This is one of the most heart-warming developments that I've ever had the pleasure of blogging.
Abu Dhabi's The National reports that the National Museum of Beirut has — after 41 years of closure following the outbreak of the Lebanese Civil War in 1975 — reopened its basement galleries.
Finding itself directly on the infamous Green Line that bisected Beirut during the Civil War, the museum and its objects were immediately imperiled by civil strife and looting. Read the full report in The National of the extreme measures to which then director of antiquities Maurice Chehab went in order to safeguard the collection in the basement. The story is astonishing.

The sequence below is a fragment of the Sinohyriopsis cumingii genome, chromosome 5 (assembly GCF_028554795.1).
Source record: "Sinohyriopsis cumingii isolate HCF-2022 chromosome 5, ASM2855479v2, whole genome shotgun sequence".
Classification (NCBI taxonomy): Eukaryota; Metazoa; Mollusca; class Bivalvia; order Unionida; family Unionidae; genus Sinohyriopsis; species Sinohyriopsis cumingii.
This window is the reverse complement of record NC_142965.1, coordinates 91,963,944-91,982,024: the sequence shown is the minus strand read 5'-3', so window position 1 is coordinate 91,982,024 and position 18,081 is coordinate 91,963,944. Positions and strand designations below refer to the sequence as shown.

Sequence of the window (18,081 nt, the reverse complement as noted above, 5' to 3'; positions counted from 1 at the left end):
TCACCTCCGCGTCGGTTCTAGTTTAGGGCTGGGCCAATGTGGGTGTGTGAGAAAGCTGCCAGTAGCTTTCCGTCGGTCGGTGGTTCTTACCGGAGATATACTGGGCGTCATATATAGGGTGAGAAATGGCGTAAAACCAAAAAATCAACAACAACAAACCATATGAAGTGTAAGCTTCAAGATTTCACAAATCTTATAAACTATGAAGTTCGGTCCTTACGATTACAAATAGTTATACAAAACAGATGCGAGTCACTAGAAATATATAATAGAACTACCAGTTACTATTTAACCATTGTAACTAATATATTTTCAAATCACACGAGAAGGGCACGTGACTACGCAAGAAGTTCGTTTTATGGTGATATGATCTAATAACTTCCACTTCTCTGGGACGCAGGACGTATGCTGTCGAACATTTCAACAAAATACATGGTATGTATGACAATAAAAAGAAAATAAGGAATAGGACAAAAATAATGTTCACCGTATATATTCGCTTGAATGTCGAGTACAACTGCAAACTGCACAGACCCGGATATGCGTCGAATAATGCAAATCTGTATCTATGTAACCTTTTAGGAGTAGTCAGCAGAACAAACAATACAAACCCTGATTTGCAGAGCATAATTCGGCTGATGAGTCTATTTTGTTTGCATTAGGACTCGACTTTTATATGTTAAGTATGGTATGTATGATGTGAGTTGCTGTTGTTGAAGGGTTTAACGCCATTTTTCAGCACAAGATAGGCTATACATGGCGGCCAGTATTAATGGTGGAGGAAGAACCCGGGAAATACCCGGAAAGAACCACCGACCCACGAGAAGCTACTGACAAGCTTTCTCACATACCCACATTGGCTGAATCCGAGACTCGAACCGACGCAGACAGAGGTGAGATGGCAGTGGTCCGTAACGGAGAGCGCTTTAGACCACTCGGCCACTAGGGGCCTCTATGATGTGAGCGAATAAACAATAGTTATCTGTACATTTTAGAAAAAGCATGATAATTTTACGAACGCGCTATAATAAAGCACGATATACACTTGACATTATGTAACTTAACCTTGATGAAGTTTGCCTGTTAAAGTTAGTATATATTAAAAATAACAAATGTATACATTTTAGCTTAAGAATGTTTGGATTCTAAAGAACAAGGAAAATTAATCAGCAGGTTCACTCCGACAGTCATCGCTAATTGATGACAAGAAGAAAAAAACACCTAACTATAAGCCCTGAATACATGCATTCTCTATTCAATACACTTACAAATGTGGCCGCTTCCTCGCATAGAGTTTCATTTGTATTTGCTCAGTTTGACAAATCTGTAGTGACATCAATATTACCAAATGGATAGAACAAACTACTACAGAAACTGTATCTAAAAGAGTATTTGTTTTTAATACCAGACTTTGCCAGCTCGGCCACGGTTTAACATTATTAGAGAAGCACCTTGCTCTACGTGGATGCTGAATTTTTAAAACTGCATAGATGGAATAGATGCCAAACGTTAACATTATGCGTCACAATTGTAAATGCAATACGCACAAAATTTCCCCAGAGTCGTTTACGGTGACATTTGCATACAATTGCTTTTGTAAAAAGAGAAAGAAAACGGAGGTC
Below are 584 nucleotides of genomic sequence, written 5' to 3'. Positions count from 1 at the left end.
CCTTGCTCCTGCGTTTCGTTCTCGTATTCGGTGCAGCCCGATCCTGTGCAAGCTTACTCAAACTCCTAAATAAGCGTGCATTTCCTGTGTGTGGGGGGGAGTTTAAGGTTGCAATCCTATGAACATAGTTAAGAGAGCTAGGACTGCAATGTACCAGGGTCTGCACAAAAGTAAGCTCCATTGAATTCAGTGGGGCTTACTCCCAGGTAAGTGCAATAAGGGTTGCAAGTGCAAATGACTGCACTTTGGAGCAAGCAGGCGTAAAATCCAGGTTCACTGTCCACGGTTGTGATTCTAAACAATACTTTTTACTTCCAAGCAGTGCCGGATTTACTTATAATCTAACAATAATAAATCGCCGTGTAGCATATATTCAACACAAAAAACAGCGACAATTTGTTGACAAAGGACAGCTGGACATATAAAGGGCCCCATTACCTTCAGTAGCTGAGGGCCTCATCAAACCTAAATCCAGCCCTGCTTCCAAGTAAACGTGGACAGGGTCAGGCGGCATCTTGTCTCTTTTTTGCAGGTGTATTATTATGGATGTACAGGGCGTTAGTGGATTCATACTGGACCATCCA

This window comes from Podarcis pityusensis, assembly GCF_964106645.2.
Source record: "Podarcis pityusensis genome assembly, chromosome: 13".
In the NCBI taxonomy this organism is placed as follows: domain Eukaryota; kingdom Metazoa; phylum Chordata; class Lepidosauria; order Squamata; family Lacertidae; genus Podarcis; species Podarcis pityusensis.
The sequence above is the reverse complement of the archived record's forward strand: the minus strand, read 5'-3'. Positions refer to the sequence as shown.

The highlight of the collection is the world's largest series of anthropoid sarcophagi: 31 in all, all from Phoenician Sidon and carved between the 6th and 4th centuries BC.
Also figuring prominently in the reopened galleries is a fragment of a Roman sarcophagus from Beirut itself depicting Icarus standing beside the wing-crafting Daedalus, according to the Daily Mail. The scene is fantastically rare: I know of no other Roman sarcophagus that shows it.